Yellow billed hornbill

This very conspicuous bird with it’s black and white plumage and unmistakable large yellow bill, from which it gets it’s name, is very common in the Kruger National Park and immediate surrounds. Favouring dry savanna bush and mopane regions, it spends much of it’s time foraging on the ground. It is in many respects a strange bird and this applies to it’s unusual nesting and breeding behaviour which is similar to other hornbill species – the exception being the ground hornbill.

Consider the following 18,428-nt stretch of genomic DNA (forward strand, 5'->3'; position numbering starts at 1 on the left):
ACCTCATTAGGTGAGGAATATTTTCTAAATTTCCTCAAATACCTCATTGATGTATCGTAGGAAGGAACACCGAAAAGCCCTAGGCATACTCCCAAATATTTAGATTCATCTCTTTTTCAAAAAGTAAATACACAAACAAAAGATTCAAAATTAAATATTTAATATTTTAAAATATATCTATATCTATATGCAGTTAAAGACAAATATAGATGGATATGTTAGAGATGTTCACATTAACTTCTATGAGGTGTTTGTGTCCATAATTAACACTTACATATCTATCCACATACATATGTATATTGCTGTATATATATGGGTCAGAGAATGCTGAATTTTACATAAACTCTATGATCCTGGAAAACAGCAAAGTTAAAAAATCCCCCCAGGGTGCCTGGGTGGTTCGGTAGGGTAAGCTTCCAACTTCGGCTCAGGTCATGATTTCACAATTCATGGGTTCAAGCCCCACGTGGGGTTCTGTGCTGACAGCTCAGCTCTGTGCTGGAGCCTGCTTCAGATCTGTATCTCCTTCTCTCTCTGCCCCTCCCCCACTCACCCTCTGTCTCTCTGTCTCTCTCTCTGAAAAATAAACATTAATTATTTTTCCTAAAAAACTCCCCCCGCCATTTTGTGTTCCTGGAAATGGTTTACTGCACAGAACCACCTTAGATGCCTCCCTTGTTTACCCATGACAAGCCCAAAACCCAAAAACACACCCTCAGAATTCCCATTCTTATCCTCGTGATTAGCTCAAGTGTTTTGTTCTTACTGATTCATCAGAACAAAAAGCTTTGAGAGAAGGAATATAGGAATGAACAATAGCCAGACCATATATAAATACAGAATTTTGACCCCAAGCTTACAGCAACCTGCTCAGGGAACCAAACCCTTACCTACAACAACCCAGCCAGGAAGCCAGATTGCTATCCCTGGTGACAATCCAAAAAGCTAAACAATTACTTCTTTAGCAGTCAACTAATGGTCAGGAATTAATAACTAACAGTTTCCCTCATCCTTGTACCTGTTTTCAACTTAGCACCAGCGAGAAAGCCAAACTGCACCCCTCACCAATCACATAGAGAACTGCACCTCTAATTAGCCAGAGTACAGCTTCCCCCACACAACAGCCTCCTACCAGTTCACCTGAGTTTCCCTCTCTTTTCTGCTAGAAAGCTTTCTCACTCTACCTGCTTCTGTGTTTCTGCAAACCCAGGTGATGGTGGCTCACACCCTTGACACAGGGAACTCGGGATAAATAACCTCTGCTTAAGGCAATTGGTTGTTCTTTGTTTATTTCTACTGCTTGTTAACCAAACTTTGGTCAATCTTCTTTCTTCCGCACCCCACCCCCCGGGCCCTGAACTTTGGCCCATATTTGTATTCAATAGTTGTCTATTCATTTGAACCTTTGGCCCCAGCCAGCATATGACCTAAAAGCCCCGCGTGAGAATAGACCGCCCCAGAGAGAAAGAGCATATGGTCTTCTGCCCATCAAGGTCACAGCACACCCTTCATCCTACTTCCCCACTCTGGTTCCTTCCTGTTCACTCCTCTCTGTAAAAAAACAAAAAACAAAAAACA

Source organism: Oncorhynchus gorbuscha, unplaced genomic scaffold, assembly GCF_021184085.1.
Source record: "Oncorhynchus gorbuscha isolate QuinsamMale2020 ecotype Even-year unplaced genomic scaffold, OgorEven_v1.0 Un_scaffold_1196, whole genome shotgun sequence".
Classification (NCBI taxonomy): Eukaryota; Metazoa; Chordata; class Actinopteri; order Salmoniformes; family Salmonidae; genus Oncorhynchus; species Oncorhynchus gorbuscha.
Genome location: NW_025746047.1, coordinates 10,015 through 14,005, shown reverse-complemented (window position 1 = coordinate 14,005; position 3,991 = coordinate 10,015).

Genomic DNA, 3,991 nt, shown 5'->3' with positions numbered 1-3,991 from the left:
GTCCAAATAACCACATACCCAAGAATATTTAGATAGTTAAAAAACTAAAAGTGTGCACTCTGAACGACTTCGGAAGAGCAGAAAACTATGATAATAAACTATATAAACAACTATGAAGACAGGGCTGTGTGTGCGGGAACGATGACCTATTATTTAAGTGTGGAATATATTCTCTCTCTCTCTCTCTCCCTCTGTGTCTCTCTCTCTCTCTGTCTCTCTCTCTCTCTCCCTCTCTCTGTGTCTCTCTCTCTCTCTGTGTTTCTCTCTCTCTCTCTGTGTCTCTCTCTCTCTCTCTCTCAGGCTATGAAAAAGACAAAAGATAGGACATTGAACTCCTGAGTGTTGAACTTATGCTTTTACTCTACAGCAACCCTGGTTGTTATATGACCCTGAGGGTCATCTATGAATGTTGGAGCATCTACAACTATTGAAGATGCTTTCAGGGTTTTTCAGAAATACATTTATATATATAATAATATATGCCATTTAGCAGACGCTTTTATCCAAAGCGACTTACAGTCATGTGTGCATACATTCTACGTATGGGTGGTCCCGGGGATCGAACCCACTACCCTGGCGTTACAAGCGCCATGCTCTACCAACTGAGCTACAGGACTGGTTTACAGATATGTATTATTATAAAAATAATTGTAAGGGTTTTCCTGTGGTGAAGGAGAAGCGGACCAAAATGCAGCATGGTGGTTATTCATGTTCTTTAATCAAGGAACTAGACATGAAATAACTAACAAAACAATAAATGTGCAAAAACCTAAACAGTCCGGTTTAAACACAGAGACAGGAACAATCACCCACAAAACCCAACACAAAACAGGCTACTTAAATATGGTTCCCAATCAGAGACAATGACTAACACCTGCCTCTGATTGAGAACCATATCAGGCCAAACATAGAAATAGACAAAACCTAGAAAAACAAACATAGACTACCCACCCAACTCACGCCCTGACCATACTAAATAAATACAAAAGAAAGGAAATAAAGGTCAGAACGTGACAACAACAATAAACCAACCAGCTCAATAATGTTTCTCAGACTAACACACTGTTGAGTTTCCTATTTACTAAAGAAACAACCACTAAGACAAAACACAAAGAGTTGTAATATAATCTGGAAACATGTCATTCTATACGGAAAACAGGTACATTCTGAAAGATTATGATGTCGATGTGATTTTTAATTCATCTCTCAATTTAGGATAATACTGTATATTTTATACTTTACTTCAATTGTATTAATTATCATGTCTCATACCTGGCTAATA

Breeding occurs between the months September through March with a peak in October to November. A breeding pair locate a natural hole in a tree which is then lined with dry grass and leaves. The female enters the nest and seals it from inside with material carried to her by the male, leaving a small vertical slit through which she is fed by the male for the duration of her stay in the nest. This is about 44 – 46 days in total. The first 24 days incubating the eggs and remaining with the chicks for another 20 – 22 days before breaking out of the sealed entrance. During the incubation period she loses all her feathers which grow back before she leaves the nest. The nest is resealed by the young which continue to be fed by both parents, through a narrow slit, for about an additional three weeks before they themselves break the sealed entrance and emerge to take on the outside world. The images show an adult male feeding either a female or young in the sealed nest. It could however also be an adult female feeding young as one cannot distinguish adult males from females. We do however know it is an adult bird because the bill is bright yellow (dusky yellow in immature birds) as well as the eye, which is grey during the immature stage.